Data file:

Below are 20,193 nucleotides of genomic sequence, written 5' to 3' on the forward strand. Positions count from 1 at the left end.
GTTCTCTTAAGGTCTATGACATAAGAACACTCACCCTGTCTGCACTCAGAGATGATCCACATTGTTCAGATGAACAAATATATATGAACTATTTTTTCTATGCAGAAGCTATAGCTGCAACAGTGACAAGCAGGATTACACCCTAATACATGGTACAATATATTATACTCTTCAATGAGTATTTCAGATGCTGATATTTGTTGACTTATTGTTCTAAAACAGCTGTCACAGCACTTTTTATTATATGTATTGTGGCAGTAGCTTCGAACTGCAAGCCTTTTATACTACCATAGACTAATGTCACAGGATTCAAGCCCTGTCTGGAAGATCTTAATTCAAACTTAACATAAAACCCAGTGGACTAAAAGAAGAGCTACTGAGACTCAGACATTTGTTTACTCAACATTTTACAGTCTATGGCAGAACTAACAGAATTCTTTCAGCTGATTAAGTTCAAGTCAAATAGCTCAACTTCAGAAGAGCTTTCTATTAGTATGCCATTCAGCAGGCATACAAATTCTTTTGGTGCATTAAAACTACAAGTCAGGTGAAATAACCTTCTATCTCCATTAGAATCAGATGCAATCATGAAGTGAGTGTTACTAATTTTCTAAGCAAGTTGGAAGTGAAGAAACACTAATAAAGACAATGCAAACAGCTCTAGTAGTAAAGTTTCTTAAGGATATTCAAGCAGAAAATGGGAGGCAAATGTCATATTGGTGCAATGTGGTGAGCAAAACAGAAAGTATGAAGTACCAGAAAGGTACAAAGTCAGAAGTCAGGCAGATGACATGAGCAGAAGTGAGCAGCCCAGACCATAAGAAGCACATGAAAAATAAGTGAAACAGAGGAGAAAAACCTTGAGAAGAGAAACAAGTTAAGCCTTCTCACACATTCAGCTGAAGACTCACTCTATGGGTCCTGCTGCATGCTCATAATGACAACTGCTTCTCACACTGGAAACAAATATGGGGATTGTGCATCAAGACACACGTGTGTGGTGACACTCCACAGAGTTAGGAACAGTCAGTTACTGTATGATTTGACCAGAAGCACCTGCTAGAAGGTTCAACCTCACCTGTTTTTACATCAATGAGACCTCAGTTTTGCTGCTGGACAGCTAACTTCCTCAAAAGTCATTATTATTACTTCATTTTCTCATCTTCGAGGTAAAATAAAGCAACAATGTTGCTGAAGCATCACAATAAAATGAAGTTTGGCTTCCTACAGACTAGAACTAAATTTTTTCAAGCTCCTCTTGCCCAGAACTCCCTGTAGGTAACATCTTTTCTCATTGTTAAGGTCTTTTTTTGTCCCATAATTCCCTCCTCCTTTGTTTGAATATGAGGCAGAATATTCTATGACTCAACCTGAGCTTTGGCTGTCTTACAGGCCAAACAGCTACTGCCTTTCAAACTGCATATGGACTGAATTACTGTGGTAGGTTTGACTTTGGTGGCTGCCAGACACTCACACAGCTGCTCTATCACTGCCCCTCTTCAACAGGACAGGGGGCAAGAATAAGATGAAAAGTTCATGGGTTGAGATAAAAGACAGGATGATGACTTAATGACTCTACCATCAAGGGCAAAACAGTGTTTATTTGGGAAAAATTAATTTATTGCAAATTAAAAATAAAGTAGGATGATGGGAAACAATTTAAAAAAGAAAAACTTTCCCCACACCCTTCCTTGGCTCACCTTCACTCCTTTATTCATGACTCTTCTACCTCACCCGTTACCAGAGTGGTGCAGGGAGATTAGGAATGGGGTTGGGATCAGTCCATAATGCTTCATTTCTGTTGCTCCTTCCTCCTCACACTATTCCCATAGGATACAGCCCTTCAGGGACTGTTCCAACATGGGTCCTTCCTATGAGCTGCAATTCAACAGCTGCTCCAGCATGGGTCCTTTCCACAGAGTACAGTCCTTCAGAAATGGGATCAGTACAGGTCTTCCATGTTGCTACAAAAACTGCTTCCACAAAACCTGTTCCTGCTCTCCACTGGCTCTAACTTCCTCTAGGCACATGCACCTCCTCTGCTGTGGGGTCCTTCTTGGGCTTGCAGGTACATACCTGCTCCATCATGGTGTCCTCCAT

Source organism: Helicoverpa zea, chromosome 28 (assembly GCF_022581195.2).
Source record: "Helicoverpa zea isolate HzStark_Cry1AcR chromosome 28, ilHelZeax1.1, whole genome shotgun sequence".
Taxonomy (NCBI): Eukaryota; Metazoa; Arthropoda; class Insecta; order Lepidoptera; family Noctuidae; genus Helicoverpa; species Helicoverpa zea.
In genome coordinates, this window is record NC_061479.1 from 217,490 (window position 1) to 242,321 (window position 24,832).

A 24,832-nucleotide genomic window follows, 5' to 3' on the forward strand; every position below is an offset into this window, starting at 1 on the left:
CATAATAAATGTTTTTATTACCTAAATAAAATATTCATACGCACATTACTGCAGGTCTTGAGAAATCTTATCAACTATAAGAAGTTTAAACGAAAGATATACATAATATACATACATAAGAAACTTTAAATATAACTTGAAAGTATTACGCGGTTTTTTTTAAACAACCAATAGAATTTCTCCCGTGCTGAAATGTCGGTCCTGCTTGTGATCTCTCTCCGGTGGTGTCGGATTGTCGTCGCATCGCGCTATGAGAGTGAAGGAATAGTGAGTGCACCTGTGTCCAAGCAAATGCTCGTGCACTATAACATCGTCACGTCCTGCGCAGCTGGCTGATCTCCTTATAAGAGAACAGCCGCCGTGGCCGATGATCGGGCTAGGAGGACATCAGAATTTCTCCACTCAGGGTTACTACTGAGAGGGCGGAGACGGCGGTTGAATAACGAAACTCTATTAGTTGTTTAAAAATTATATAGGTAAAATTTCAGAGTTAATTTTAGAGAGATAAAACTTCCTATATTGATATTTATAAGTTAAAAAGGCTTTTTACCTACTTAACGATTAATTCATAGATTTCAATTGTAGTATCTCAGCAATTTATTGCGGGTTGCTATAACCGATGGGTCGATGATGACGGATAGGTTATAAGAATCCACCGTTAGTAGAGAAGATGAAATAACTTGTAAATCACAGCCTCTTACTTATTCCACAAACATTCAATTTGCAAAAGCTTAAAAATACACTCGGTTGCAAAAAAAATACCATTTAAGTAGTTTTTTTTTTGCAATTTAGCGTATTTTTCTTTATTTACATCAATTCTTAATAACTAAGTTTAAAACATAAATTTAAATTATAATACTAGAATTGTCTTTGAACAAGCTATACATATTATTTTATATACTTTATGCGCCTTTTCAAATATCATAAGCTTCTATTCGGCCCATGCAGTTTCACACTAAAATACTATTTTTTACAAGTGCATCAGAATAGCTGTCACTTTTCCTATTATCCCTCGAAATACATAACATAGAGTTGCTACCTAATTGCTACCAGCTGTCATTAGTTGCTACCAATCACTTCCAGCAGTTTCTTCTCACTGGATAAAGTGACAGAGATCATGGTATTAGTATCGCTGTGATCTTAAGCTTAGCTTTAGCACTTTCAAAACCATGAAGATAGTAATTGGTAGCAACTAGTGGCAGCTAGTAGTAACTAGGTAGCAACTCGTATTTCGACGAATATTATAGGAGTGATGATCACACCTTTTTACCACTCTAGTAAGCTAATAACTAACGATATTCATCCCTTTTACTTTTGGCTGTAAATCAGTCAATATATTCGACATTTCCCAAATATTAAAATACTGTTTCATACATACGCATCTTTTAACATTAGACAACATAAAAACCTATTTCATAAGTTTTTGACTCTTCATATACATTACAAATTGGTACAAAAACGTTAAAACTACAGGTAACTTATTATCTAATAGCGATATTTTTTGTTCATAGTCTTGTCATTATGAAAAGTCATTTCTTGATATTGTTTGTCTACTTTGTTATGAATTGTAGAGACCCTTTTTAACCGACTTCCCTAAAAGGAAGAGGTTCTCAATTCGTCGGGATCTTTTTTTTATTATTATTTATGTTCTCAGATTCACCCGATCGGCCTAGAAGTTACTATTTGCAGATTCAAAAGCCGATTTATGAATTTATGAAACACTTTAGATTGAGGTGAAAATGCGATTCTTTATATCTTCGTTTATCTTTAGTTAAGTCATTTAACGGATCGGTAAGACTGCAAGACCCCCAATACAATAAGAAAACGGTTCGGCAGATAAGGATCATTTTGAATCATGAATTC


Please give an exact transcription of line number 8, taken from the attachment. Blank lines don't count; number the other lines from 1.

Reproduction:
CATAATAAATGTTTTTATTACCTAAATAAAATATTCATACGCACATTACTGCAGGTCTTGAGAAATCTTATCAACTATAAGAAGTTTAAACGAAAGATATACATAATATACATACATAAGAAACTTTAAATATAACTTGAAAGTATTACGCGGTTTTTTTTAAACAACCAATAGAATTTCTCCCGTGCTGAAATGTCGGTCCTGCTTGTGATCTCTCTCCGGTGGTGTCGGATTGTCGTCGCATCGCGCTATGAGAGTGAAGGAATAGTGAGTGCACCTGTGTCCAAGCAAATGCTCGTGCACTATAACATCGTCACGTCCTGCGCAGCTGGCTGATCTCCTTATAAGAGAACAGCCGCCGTGGCCGATGATCGGGCTAGGAGGACATCAGAATTTCTCCACTCAGGGTTACTACTGAGAGGGCGGAGACGGCGGTTGAATAACGAAACTCTATTAGTTGTTTAAAAATTATATAGGTAAAATTTCAGAGTTAATTTTAGAGAGATAAAACTTCCTATATTGATATTTATAAGTTAAAAAGGCTTTTTACCTACTTAACGATTAATTCATAGATTTCAATTGTAGTATCTCAGCAATTTATTGCGGGTTGCTATAACCGATGGGTCGATGATGACGGATAGGTTATAAGAATCCACCGTTAGTAGAGAAGATGAAATAACTTGTAAATCACAGCCTCTTACTTATTCCACAAACATTCAATTTGCAAAAGCTTAAAAATACACTCGGTTGCAAAAAAAATACCATTTAAGTAGTTTTTTTTTTGCAATTTAGCGTATTTTTCTTTATTTACATCAATTCTTAATAACTAAGTTTAAAACATAAATTTAAATTATAATACTAGAATTGTCTTTGAACAAGCTATACATATTATTTTATATACTTTATGCGCCTTTTCAAATATCATAAGCTTCTATTCGGCCCATGCAGTTTCACACTAAAATACTATTTTTTACAAGTGCATCAGAATAGCTGTCACTTTTCCTATTATCCCTCGAAATACATAACATAGAGTTGCTACCTAATTGCTACCAGCTGTCATTAGTTGCTACCAATCACTTCCAGCAGTTTCTTCTCACTGGATAAAGTGACAGAGATCATGGTATTAGTATCGCTGTGATCTTAAGCTTAGCTTTAGCACTTTCAAAACCATGAAGATAGTAATTGGTAGCAACTAGTGGCAGCTAGTAGTAACTAGGTAGCAACTCGTATTTCGACGAATATTATAGGAGTGATGATCACACCTTTTTACCACTCTAGTAAGCTAATAACTAACGATATTCATCCCTTTTACTTTTGGCTGTAAATCAGTCAATATATTCGACATTTCCCAAATATTAAAATACTGTTTCATACATACGCATCTTTTAACATTAGACAACATAAAAACCTATTTCATAAGTTTTTGACTCTTCATATACATTACAAATTGGTACAAAAACGTTAAAACTACAGGTAACTTATTATCTAATAGCGATATTTTTTGTTCATAGTCTTGTCATTATGAAAAGTCATTTCTTGATATTGTTTGTCTACTTTGTTATGAATTGTAGAGACCCTTTTTAACCGACTTCCCTAAAAGGAAGAGGTTCTCAATTCGTCGGGATCTTTTTTTTATTATTATTTATGTTCTCAGATTCACCCGATCGGCCTAGAAGTTACTATTTGCAGATTCAAAAGCCGATTTATGAATTTATGAAACACTTTAGATTGAGGTGAAAATGCGATTCTTTATATCTTCGTTTATCTTTAGTTAAGTCATTTAACGGATCGGTAAGACTGCAAGACCCCCAATACAATAAGAAAACGGTTCGGCAGATAAGGATCATTTTGAATCATGAATTC